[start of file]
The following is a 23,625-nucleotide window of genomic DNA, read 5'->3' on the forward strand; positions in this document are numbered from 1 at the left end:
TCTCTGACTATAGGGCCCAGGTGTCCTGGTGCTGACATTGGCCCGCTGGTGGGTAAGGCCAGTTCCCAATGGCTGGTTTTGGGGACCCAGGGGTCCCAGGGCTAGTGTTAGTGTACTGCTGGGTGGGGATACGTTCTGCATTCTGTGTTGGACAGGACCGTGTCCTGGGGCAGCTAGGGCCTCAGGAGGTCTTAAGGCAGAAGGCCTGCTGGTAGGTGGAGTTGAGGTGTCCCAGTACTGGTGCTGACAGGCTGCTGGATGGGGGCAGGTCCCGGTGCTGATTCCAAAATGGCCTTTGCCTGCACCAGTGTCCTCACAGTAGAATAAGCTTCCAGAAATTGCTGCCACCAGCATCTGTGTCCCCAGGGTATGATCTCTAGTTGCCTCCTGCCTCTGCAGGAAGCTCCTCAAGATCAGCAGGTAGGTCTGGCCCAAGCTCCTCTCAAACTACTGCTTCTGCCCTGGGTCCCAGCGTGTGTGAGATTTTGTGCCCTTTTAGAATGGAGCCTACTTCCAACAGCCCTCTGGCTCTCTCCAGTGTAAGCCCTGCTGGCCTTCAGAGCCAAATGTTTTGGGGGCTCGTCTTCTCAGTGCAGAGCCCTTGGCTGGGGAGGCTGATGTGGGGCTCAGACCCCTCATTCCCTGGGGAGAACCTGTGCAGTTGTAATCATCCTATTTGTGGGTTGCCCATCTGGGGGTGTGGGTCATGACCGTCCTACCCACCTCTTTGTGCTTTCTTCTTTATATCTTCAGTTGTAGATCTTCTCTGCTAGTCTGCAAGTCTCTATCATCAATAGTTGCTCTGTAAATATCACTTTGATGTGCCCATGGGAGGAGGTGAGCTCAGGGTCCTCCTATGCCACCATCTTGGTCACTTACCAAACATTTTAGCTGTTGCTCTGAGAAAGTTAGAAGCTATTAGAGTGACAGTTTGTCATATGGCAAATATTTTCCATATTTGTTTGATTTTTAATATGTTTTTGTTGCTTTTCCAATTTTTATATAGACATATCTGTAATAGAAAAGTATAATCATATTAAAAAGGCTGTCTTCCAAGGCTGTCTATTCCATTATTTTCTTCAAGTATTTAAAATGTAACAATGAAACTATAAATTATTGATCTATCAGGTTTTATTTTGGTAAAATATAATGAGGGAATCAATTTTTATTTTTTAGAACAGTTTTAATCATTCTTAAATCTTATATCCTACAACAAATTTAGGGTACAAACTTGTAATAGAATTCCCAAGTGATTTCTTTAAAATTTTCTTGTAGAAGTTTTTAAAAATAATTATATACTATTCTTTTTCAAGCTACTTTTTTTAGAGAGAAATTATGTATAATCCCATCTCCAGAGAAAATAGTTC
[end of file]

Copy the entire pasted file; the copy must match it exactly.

The following is a 23,625-nucleotide window of genomic DNA, read 5'->3' on the forward strand; positions in this document are numbered from 1 at the left end:
TCTCTGACTATAGGGCCCAGGTGTCCTGGTGCTGACATTGGCCCGCTGGTGGGTAAGGCCAGTTCCCAATGGCTGGTTTTGGGGACCCAGGGGTCCCAGGGCTAGTGTTAGTGTACTGCTGGGTGGGGATACGTTCTGCATTCTGTGTTGGACAGGACCGTGTCCTGGGGCAGCTAGGGCCTCAGGAGGTCTTAAGGCAGAAGGCCTGCTGGTAGGTGGAGTTGAGGTGTCCCAGTACTGGTGCTGACAGGCTGCTGGATGGGGGCAGGTCCCGGTGCTGATTCCAAAATGGCCTTTGCCTGCACCAGTGTCCTCACAGTAGAATAAGCTTCCAGAAATTGCTGCCACCAGCATCTGTGTCCCCAGGGTATGATCTCTAGTTGCCTCCTGCCTCTGCAGGAAGCTCCTCAAGATCAGCAGGTAGGTCTGGCCCAAGCTCCTCTCAAACTACTGCTTCTGCCCTGGGTCCCAGCGTGTGTGAGATTTTGTGCCCTTTTAGAATGGAGCCTACTTCCAACAGCCCTCTGGCTCTCTCCAGTGTAAGCCCTGCTGGCCTTCAGAGCCAAATGTTTTGGGGGCTCGTCTTCTCAGTGCAGAGCCCTTGGCTGGGGAGGCTGATGTGGGGCTCAGACCCCTCATTCCCTGGGGAGAACCTGTGCAGTTGTAATCATCCTATTTGTGGGTTGCCCATCTGGGGGTGTGGGTCATGACCGTCCTACCCACCTCTTTGTGCTTTCTTCTTTATATCTTCAGTTGTAGATCTTCTCTGCTAGTCTGCAAGTCTCTATCATCAATAGTTGCTCTGTAAATATCACTTTGATGTGCCCATGGGAGGAGGTGAGCTCAGGGTCCTCCTATGCCACCATCTTGGTCACTTACCAAACATTTTAGCTGTTGCTCTGAGAAAGTTAGAAGCTATTAGAGTGACAGTTTGTCATATGGCAAATATTTTCCATATTTGTTTGATTTTTAATATGTTTTTGTTGCTTTTCCAATTTTTATATAGACATATCTGTAATAGAAAAGTATAATCATATTAAAAAGGCTGTCTTCCAAGGCTGTCTATTCCATTATTTTCTTCAAGTATTTAAAATGTAACAATGAAACTATAAATTATTGATCTATCAGGTTTTATTTTGGTAAAATATAATGAGGGAATCAATTTTTATTTTTTAGAACAGTTTTAATCATTCTTAAATCTTATATCCTACAACAAATTTAGGGTACAAACTTGTAATAGAATTCCCAAGTGATTTCTTTAAAATTTTCTTGTAGAAGTTTTTAAAAATAATTATATACTATTCTTTTTCAAGCTACTTTTTTTAGAGAGAAATTATGTATAATCCCATCTCCAGAGAAAATAGTTC